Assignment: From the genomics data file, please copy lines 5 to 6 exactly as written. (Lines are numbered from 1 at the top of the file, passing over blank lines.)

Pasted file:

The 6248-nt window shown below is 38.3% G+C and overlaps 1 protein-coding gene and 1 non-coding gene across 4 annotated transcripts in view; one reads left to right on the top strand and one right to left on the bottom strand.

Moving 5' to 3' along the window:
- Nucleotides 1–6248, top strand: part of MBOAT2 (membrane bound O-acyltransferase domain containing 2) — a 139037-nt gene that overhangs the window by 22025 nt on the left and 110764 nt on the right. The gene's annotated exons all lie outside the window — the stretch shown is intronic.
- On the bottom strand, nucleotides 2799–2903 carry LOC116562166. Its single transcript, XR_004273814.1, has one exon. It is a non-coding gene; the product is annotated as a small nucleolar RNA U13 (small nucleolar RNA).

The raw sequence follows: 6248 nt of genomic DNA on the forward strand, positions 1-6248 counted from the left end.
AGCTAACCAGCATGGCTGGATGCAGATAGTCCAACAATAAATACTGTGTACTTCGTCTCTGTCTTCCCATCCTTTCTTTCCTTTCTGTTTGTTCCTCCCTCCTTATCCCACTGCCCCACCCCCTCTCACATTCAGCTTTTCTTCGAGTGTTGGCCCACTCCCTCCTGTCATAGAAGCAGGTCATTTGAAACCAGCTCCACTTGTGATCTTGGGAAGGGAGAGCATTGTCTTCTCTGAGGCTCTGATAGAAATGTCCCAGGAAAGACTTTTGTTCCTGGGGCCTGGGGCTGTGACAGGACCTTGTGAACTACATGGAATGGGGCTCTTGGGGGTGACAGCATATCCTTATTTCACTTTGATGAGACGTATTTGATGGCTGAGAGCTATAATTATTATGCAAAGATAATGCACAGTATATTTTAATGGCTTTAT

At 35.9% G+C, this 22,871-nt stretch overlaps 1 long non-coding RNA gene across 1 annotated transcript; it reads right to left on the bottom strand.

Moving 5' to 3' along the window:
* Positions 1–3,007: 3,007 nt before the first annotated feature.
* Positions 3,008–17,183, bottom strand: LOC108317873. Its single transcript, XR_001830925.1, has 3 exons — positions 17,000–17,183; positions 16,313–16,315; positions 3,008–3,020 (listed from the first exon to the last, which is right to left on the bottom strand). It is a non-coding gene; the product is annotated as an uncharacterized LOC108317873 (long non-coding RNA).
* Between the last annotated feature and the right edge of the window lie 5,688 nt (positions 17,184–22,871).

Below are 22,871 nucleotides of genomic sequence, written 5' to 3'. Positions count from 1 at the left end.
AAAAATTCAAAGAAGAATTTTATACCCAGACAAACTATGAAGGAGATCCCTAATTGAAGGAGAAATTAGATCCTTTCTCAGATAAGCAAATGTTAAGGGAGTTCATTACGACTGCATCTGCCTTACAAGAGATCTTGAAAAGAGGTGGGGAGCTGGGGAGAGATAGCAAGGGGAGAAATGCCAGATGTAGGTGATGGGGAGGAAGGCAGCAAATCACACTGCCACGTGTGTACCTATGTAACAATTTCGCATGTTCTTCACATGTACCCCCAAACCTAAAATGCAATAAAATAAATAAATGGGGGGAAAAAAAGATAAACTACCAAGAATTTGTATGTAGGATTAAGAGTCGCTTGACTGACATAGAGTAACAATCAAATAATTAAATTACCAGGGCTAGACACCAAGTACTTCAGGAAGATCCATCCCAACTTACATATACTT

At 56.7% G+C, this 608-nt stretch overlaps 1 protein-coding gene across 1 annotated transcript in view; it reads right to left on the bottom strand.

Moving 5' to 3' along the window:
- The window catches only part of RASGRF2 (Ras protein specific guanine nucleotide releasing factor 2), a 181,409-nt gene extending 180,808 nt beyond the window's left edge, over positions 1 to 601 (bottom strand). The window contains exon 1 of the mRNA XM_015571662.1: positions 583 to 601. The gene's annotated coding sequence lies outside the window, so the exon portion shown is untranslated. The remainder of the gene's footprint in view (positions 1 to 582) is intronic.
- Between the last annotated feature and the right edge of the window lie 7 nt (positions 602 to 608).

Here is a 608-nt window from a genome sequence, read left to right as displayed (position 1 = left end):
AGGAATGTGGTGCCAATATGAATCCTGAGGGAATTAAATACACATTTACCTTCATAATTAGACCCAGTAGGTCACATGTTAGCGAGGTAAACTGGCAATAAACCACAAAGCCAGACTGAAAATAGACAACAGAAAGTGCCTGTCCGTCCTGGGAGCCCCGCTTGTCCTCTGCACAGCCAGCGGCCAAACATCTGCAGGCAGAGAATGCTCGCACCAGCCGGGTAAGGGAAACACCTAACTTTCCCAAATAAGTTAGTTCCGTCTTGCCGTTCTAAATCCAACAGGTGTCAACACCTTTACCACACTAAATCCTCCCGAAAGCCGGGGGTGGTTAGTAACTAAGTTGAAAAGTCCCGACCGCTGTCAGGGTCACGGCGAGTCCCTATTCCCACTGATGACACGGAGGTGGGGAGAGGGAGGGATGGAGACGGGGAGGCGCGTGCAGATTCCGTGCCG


The raw sequence follows: 6248 nt of genomic DNA on the forward strand, positions 1-6248 counted from the left end.
AGCTAACCAGCATGGCTGGATGCAGATAGTCCAACAATAAATACTGTGTACTTCGTCTCTGTCTTCCCATCCTTTCTTTCCTTTCTGTTTGTTCCTCCCTCCTTATCCCACTGCCCCACCCCCTCTCACATTCAGCTTTTCTTCGAGTGTTGGCCCACTCCCTCCTGTCATAGAAGCAGGTCATTTGAAACCAGCTCCACTTGTGATCTTGGGAAGGGAGAGCATTGTCTTCTCTGAGGCTCTGATAGAAATGTCCCAGGAAAGACTTTTGTTCCTGGGGCCTGGGGCTGTGACAGGACCTTGTGAACTACATGGAATGGGGCTCTTGGGGGTGACAGCATATCCTTATTTCACTTTGATGAGACGTATTTGATGGCTGAGAGCTATAATTATTATGCAAAGATAATGCACAGTATATTTTAATGGCTTTAT